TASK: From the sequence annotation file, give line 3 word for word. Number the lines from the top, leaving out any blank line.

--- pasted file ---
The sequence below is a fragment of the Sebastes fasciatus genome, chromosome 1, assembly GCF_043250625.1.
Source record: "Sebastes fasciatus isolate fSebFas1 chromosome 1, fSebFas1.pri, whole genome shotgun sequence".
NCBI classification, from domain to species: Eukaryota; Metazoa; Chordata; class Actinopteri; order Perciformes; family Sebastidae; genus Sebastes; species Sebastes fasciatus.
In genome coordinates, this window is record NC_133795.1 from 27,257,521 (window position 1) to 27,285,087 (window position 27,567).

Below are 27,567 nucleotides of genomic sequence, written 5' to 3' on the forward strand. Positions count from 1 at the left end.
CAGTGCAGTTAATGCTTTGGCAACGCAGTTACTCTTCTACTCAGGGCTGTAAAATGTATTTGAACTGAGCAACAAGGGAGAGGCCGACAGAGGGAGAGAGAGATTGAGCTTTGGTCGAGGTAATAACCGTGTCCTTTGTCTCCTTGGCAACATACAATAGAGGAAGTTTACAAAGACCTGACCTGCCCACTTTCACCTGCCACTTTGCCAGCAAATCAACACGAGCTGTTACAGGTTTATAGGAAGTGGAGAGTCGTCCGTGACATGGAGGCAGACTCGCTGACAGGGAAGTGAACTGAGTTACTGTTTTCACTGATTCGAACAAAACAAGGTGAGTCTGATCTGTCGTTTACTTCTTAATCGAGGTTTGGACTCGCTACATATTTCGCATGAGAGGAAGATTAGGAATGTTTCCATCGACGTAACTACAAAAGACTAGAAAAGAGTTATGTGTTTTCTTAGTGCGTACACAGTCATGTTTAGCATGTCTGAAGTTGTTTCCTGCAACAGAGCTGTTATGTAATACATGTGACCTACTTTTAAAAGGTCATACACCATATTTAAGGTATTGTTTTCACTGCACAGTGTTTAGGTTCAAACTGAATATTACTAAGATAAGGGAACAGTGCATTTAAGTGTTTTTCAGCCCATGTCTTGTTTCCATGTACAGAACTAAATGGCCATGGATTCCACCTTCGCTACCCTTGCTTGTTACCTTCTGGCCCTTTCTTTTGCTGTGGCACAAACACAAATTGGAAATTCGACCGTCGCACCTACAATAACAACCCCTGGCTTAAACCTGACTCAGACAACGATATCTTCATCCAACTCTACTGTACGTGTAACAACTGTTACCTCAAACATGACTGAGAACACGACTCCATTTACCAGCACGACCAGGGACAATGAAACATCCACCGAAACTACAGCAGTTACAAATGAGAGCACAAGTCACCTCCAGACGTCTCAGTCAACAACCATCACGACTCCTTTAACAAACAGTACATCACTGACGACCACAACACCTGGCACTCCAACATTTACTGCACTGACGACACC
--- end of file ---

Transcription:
NCBI classification, from domain to species: Eukaryota; Metazoa; Chordata; class Actinopteri; order Perciformes; family Sebastidae; genus Sebastes; species Sebastes fasciatus.